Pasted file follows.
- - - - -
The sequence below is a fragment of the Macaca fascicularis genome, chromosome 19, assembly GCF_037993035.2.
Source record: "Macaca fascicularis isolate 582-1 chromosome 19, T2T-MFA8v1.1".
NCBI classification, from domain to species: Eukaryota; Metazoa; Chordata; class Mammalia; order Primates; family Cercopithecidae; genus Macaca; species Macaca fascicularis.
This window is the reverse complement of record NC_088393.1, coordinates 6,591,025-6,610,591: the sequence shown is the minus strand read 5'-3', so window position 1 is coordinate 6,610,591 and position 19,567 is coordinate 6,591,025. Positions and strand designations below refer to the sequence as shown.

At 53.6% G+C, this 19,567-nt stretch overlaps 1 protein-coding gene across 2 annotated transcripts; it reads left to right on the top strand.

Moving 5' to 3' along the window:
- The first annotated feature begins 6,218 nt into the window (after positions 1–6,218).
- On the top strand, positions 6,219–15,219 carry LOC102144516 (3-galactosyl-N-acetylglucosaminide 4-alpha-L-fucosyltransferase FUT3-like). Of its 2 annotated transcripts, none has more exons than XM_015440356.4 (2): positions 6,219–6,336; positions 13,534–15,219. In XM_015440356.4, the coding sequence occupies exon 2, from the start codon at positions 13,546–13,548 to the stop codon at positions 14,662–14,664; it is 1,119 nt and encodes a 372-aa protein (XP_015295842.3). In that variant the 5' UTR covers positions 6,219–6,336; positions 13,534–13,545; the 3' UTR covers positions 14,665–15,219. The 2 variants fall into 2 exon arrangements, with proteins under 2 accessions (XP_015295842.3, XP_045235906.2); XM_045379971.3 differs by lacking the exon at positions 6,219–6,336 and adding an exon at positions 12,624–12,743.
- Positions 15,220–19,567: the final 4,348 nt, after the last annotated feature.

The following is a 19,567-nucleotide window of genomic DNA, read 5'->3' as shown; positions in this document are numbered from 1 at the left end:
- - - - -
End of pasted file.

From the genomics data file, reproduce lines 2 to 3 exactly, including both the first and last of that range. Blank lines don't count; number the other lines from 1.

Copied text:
Source record: "Macaca fascicularis isolate 582-1 chromosome 19, T2T-MFA8v1.1".
NCBI classification, from domain to species: Eukaryota; Metazoa; Chordata; class Mammalia; order Primates; family Cercopithecidae; genus Macaca; species Macaca fascicularis.